46 PROMOTION OPPORTUNITY “Promote” PROMOTION TO: IPZ LIKELIHOODOF PROMOTION40%35%25%PURPOSE: Explain the likelihood of being promoted with a Promote (“P”) recommendationBACKGROUND/INSIGHTS:- The majority of people meet a promotion board with a P-- To Maj, if I get a P, my likelihood of getting promoted is 40%-- To Col, it’s a 1 in 4 chanceBOTTOMLINE:- While these are the guaranteed minimums, IPZ promotion rates with a “P” have always exceeded these advertised ratesAO: Lt Colonel Nancy A.K. Lee/DPPF/
47 MLR VS CENTRAL BOARD MLR CENTRAL BOARD REVIEW ALL I/APZ PRFs FOR QUALITY REVIEW; AWARD AGGREGATE AND CARRY OVER DPsUSAFE SENIOR RATERS; NON-LINE INCLUDES A CORPS REPCURRENT PRF; ALL OPRs/TRs; DUTY HISTORY BRIEF (AAD NOT MASKED)FUNCTION:COMPOSITION:WHAT THEY SEE:CENTRAL BOARDSELECT OFFICERS FOR PROMOTIONBROAD SPECTRUM OF LINE OFFICERS, MIRRORS ELIGIBLES; NON-LINE INCLUDES A CORPS REPCURRENT PRF; ALL OPRs/TRs; DEC CITATIONS; ART 15/COURTS MARTIAL; LETTERS TO BOARD; DUTY HISTORY BRIEF (AAD MASKED FOR MAJ)
48 MLR VS CENTRAL BOARD CENTRAL BOARD MLR ROES:CENTRAL BOARDNO DISCUSSION, UNLESS RESOLVING SPLITS OR TIESNO PHONE CALLSCANNOT MARK/ PLACE STICKER ON RECORDRECORDS CANNOT LEAVE THE TABLENO PERSONAL KNOWLEDGE OF OFFICER PROVIDED TO MEMBERSMLRDISCUSS PRFs AND RECORDS OPENLYCAN DISCUSS OFFICER IF PERSONAL KNOWLEDGECAN MAKE PHONE CALLS TO GATHER INFOCAN MARK/PLACE STICKERS IN RECORDCAN REMOVE RECORD FROM TABLE FOR CHANGE
49 Promotion Board Anomalies - Every board has seemingly inexplicable results-- “DP” Non-Selects-- “P” Selects Below or Above the zone- Outcome is puzzling to manyofficers/yr solicit Non-Select Counseling-- Senior Raters have questions, tooMLRs can reduce the frequency of contradictory OES input by arbitrating, validating and recommending changes when needed. Based on board feedback there are still many records with inconsistent information, leading to incongruous board decisions. This process could be strengthened.The better we differentiate between officers, writing clear OPRs and PRFs which support each other, the fewer anomalies we will haveWe also know, from the number of officers who request non-select counseling and the number of SRs who question board outcomes, that the process is not well understood. We believe that the source of confusion is not only a lack of education on the promotion system, but a lack of realistic expectations as well. The better we counsel with our officers on promotion realities and the relative strengths of their records, the fewer surprises we will haveInsights from Promotion Boards/Non-Select Counseling Can Provide Some Answers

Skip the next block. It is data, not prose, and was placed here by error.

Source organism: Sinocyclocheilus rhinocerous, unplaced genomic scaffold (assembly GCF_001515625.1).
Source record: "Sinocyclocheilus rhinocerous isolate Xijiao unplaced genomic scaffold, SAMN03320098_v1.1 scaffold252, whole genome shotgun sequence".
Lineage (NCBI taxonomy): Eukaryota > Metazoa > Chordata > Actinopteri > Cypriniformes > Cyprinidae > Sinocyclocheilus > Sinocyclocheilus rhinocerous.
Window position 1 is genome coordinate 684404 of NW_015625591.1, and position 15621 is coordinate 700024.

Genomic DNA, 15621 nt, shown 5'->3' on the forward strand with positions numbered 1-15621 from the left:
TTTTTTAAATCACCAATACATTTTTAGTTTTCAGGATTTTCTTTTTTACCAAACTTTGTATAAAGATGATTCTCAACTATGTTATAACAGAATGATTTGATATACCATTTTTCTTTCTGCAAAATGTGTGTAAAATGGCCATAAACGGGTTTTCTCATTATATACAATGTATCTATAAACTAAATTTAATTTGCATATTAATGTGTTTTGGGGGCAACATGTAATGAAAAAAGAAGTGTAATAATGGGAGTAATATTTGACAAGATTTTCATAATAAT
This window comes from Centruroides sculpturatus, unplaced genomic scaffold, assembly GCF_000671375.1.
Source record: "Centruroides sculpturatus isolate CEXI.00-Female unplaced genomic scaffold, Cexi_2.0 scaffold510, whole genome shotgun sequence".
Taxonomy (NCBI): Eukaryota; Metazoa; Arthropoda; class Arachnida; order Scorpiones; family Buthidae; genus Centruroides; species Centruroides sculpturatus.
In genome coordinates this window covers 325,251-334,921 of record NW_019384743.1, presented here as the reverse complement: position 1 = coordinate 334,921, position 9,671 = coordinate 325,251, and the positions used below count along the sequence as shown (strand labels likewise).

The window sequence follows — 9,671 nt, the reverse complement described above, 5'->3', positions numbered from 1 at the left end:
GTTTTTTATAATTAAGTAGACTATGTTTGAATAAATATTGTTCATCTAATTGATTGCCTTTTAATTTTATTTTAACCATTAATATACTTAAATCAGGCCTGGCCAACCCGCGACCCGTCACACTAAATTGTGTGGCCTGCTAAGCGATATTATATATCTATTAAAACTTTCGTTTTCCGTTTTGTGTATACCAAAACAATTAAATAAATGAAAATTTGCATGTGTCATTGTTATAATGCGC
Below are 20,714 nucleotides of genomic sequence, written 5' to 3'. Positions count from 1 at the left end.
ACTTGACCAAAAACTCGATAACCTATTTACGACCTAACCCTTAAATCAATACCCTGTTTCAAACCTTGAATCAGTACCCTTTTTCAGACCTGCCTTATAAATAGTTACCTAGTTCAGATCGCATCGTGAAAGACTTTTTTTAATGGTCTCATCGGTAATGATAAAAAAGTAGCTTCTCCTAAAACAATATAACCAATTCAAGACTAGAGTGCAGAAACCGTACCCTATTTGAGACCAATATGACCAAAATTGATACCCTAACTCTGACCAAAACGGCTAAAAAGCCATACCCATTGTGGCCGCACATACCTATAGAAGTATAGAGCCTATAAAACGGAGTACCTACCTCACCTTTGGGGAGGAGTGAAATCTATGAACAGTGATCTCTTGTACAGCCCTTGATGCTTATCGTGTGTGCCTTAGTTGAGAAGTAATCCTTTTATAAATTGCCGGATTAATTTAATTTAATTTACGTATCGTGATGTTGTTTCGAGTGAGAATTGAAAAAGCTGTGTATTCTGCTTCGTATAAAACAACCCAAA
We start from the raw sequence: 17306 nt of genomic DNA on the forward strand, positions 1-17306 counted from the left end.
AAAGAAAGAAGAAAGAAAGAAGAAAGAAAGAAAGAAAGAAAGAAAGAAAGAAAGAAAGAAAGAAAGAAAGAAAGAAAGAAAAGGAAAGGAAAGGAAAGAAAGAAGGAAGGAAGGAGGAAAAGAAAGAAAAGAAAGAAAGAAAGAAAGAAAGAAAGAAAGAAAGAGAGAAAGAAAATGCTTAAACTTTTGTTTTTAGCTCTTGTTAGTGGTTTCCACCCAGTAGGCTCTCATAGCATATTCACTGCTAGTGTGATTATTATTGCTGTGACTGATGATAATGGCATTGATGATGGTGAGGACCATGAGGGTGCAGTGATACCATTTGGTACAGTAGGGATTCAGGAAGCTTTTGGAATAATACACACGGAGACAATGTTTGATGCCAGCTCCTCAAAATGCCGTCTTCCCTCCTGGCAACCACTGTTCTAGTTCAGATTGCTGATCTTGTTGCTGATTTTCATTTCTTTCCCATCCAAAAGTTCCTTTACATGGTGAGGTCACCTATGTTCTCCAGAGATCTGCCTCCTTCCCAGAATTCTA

50 After that: DIFFERENTIATION becomes increasingly difficult! On Closer Look- Obvious “DP”/ROP disconnects-- “DP” PRF on clearly inferior record-- “DP” PRF on average record lacking PME/AAD- Notable drops in stratification, support-- May be unintentional…rating chain notreviewing officers’ records!Closer review of the record reveals other comparisons that also tend to quickly impact scores. These types of records are fairly evident and raise the eyebrows of the board. If not selected, they also tend to raise questions on why the officer wasn’t a contender--the quality of the records is the most frequent answer-- weaknesses like these can result in nonselection.As a word of caution to raters, any notable drop in stratification or support implies a weakness in the record. This is a valuable tool if the rater is deliberately signaling a drop in performance. Unfortunately, it may also be the unintentional result of a failure to review the officer’s record thoroughly.That still leaves a large number of records that look a lot alike--they consume a lot of the the selection board’s time.After that: DIFFERENTIATION becomes increasingly difficult!
51 Factors to Consider Achievement/Impact - Fact: few officers’ achievements truly stand out- Exceptions:-- Combat...significant contingency participation-- Functional or unit awards and recognition-- Distinguished graduate distinction-- Competitive selection for CC opportunityThat’s the reality of the promotion system and how the board views the information they see. Let’s look at your role in this process. I’ll start by reviewing each element of the OES, what it conveys, and how you can capitalize it to distinguish your top performers.Impact on mission and factoids in general influence the board score when they are well above the norm. Virtually every Lt Col is making significant contributions--to be powerful, facts have to really stand out and are usually strongest when found on the back of the OPR. Most records we see for nonselect counseling fit into the “good, but not distinctive” category.That is not to say that crafting these fact-based bullet statements isn’t important--but other aspects of the OPR carry more weightINSIGHT: most often, the best that can be said about impact: “good, but not distinctive.”